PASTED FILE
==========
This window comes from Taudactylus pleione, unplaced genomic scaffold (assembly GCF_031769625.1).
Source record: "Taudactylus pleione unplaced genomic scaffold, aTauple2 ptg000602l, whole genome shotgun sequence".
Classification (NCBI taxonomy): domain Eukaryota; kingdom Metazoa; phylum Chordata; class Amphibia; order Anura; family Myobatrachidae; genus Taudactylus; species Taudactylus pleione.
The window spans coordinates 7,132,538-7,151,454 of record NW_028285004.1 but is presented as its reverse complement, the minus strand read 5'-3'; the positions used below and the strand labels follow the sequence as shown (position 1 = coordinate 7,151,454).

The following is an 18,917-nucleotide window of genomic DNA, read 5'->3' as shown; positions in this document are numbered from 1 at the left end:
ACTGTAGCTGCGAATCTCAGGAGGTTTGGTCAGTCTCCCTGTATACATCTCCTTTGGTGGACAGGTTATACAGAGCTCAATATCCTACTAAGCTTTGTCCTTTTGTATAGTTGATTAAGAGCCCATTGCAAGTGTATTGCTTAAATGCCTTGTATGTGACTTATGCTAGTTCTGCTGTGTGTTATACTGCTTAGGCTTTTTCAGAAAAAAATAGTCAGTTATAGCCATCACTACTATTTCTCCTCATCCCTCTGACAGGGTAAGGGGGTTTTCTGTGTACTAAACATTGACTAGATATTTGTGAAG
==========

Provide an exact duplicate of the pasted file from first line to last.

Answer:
This window comes from Taudactylus pleione, unplaced genomic scaffold (assembly GCF_031769625.1).
Source record: "Taudactylus pleione unplaced genomic scaffold, aTauple2 ptg000602l, whole genome shotgun sequence".
Classification (NCBI taxonomy): domain Eukaryota; kingdom Metazoa; phylum Chordata; class Amphibia; order Anura; family Myobatrachidae; genus Taudactylus; species Taudactylus pleione.
The window spans coordinates 7,132,538-7,151,454 of record NW_028285004.1 but is presented as its reverse complement, the minus strand read 5'-3'; the positions used below and the strand labels follow the sequence as shown (position 1 = coordinate 7,151,454).

The following is an 18,917-nucleotide window of genomic DNA, read 5'->3' as shown; positions in this document are numbered from 1 at the left end:
ACTGTAGCTGCGAATCTCAGGAGGTTTGGTCAGTCTCCCTGTATACATCTCCTTTGGTGGACAGGTTATACAGAGCTCAATATCCTACTAAGCTTTGTCCTTTTGTATAGTTGATTAAGAGCCCATTGCAAGTGTATTGCTTAAATGCCTTGTATGTGACTTATGCTAGTTCTGCTGTGTGTTATACTGCTTAGGCTTTTTCAGAAAAAAATAGTCAGTTATAGCCATCACTACTATTTCTCCTCATCCCTCTGACAGGGTAAGGGGGTTTTCTGTGTACTAAACATTGACTAGATATTTGTGAAG